Additionally, they provide solar setups for homes and businesses as well as solar generators, power banks, and installations.

Lion Energy batteries are available in 12 volt, 105 amp hour, 56 amp hour, and 20 amp hour sizes.


  • Compared to most comparable batteries on the market, the company’s batteries are lighter, more powerful, and smaller.
  • Additionally, if you use the UT1300 model sparingly, it will reach 5,000 life cycles more quickly.


  • A well-known YouTuber who tested the lithium battery from Lion Energy’s UT1200 model discovered that it only produced 90 amp hours as opposed to the 100 amp hours it was supposed to provide.
  • Even if the corporation has since resolved the issue, its reputation remains marred.

Types of Batteries

#1. Starter Battery

Start batteries, as the name suggests, provide your engine’s motor a quick boost of power.

To start the car, these batteries must use around 20% of their total energy.

A start battery is necessary to keep your camper running, but it’s not the correct kind of battery for your gadgets, lighting, or camping gear.

#2. House Battery

A house battery, sometimes referred to as a leisure battery, is required if you wish to power your campervan‘s appliances and accessories.

These are the batteries needed to run your van‘s refrigerator, lighting system, water pump, and electric toilet.

Alternators, solar energy, and shore power connections may all be used to recharge house batteries.

Having a good battery setup in your van will allow you to power all of your accessories on the road.
You can run all of your equipment while traveling if your van has a strong battery configuration.

Types of Campervan Batteries

In order to assist you in making the best choice for yourself, we have published a detailed blog article comparing lithium vs. AGM batteries.

Here, though, we’ll focus on the technological variations.

#1. Flooded Lead Acid

Lead and liquid sulfuric acid are combined in flooded lead acid (FLA) batteries to provide a chemically charged current.

FLA batteries are the most popular choice due of their extended lifetime and low initial cost.

They were formerly the most popular choice for RV and campervan owners since they are the oldest kind of battery technology.

However, FLA batteries have various drawbacks that might be hazardous.

The battery itself holds liquid sulfuric acid, which if it leaks, may damage or cause corrosion.

Because of this, it’s crucial to always maintain the battery in an upright posture.

The battery releases particles of oxygen and hydrogen as it charges.

It’s crucial to have enough ventilation in your vehicle since these gases are very harmful if breathed.

Additionally, while FLA batteries may be less costly initially, their long-term maintenance costs might be high.

They need to be topped up about every month, which is an additional expense and time restriction you should consider.

Their battery life and efficiency may start to decline if they aren’t properly cared for.

Check out these FLA battery care recommended practices.


  • Reasonable pricing range
  • The range of sizes


  • Has elements that might be dangerous.
  • Keep yourself erect.
  • Extensive maintenance
  • Ineffective in cold climates

#2. Gel

When gel cell batteries were originally developed, many of the difficulties involved with owning and using a FLA battery were reduced.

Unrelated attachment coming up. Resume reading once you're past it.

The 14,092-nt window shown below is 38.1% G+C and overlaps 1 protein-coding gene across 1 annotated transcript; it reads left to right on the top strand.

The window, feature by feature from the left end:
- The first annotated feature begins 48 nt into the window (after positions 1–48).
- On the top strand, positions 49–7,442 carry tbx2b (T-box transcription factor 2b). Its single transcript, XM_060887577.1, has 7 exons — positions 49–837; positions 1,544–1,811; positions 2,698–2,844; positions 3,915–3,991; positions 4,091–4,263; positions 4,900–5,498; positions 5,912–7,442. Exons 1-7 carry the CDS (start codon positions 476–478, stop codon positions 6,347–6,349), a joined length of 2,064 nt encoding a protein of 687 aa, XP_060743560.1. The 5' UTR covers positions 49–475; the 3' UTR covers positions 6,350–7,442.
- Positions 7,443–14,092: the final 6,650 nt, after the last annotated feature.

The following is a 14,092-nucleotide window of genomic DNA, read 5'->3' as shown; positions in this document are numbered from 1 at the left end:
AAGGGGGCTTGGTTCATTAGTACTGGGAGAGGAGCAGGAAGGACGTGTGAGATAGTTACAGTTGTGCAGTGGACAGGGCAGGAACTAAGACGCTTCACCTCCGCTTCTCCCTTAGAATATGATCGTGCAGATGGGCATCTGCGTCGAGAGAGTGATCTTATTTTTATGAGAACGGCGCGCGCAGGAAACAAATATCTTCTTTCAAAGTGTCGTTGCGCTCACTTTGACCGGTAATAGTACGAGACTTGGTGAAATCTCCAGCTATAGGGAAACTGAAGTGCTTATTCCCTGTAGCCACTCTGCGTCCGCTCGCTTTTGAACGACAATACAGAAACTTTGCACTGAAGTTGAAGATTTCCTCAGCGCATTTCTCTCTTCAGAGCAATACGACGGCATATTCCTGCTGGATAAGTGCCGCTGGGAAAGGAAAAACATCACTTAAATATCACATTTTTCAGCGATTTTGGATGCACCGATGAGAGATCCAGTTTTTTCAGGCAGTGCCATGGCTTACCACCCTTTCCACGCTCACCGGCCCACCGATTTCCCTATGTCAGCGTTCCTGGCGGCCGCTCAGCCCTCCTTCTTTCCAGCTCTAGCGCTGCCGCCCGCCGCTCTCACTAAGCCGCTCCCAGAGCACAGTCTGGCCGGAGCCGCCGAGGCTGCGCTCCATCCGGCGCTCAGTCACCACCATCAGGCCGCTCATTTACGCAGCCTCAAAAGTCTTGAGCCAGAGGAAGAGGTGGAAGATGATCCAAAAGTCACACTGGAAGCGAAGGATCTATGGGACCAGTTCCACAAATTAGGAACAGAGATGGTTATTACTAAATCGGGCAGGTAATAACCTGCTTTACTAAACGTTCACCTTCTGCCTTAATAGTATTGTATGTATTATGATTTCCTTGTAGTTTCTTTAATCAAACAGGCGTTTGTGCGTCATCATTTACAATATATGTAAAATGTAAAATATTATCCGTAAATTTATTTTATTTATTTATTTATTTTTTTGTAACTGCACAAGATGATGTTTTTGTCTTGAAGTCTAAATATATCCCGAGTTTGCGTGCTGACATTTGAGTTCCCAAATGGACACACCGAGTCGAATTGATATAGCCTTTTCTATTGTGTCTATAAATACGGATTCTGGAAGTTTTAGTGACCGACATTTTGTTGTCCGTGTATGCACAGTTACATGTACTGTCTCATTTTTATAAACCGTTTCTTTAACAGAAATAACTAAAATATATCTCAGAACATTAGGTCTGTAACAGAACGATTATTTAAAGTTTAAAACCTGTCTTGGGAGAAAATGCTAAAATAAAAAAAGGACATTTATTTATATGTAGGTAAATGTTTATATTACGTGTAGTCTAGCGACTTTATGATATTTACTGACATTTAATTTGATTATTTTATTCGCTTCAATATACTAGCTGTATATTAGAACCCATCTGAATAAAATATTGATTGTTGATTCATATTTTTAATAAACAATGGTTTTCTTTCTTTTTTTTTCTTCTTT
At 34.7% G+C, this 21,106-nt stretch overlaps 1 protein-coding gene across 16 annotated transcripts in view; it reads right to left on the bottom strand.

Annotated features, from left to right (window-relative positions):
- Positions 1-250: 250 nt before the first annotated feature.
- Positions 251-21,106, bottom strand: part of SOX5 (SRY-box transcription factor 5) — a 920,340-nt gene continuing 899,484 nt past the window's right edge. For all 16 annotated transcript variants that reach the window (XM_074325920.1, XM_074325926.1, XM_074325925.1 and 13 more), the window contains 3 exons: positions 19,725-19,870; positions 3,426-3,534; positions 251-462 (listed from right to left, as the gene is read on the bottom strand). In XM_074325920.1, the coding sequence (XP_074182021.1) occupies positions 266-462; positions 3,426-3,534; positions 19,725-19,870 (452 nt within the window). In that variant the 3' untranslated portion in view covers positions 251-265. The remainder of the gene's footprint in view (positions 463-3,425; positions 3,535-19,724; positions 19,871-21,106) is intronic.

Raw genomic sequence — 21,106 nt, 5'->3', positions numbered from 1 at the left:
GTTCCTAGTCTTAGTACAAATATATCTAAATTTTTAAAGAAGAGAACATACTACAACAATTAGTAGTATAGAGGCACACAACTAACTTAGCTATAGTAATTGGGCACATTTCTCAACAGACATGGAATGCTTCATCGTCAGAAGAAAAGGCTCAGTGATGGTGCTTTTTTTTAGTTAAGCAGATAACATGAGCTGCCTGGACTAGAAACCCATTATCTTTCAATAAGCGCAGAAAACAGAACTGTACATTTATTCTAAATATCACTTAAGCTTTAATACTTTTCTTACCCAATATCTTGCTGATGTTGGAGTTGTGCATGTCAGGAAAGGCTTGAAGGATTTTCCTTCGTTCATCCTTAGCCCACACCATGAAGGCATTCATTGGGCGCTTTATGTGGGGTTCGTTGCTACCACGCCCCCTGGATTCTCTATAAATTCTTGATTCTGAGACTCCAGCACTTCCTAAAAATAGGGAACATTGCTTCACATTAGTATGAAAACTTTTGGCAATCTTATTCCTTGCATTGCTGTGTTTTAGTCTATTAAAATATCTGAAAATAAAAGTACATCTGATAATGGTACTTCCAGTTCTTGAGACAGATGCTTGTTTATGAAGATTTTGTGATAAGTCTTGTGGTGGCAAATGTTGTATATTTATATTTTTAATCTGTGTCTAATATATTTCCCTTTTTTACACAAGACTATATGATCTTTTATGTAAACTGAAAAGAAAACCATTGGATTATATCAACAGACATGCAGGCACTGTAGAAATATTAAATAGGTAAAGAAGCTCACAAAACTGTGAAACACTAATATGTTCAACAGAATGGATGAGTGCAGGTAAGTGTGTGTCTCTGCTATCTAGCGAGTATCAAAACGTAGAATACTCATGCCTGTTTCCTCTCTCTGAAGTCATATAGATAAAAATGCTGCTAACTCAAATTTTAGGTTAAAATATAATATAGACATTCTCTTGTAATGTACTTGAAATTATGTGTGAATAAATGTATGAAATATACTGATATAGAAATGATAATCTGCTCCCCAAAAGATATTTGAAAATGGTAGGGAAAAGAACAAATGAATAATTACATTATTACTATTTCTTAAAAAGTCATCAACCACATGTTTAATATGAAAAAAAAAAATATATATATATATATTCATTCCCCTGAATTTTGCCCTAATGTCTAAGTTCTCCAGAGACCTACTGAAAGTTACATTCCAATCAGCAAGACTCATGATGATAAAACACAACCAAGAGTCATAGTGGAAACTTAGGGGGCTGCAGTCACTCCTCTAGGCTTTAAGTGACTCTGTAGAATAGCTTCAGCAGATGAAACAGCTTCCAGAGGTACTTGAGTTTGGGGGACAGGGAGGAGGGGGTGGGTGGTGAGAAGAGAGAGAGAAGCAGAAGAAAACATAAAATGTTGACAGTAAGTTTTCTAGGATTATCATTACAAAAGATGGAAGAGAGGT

They use the same technology as FLA batteries, but instead of using liquid electrolytes, they utilize gel electrolytes.

Greater safety is among the advantages of gel.

The sealed lead acid battery prevents fumes from escaping, so you don’t have to be concerned about harmful vapors flowing within your vehicle.

Additionally, these batteries often include a protective container that is sealed to prevent leakage in the event of an accident.

Additionally, they need less upkeep, which is perfect if you only travel sometimes and have a limited amount of free time.

However, gel batteries provide less power than conventional FLA batteries, which might be a concern if you need to operate several appliances.

Additionally, they are often more costly than FLA batteries and AGM batteries.

Gel batteries often don’t last as long as other types of campervan or RV batteries.

It’s crucial to recharge your gel batteries correctly if you want to increase its lifespan.

Gel batteries burn up extremely fast if a charger made especially for them is not used.


  • No upkeep necessary
  • No harmful vapors or fumes (sealed lead acid container)
  • The capacity to sit for extended periods of time without discomfort
  • Can be installed without a flat surface.


  • Exorbitant
  • Ineffective in comparison to FLA

#3. AGM

One of the most often used battery technologies for RV, boat, and car manufacturers is an AGM deep cycle battery, also known as an absorbent glass mat battery.

Similar to gel-style sealed lead acid batteries, but with electrolytes suspended in wet glass fibers as opposed to gel.

Because of this, if an AGM deep cycle battery is pushed over, no dangerous chemicals will leak or spill.

They also don’t need ongoing maintenance as FLA batteries do.

For many campers, this makes them one of the top RV battery models.

But regrettably, purchasing an AGM RV battery has its drawbacks.

AGM batteries have a low energy output, similar to gel batteries, which causes them to lose efficiency over time.

Additionally, you could find that an AGM battery doesn’t function as well as a FLA battery if you’re traveling through colder regions.


  • No upkeep necessary
  • Compact, small size
  • The capacity to sit for extended periods of time without discomfort
  • Can be installed without a flat surface.


  • A lower energy output than FLA
  • Ineffective in cold climates
  • Exorbitant

#4. Lithium

The ideal battery for an RV or campervan is a lithium (LiFePO4 / Lithium-ion / Li-ion) battery, which is regarded as the most reliable campervan battery technology.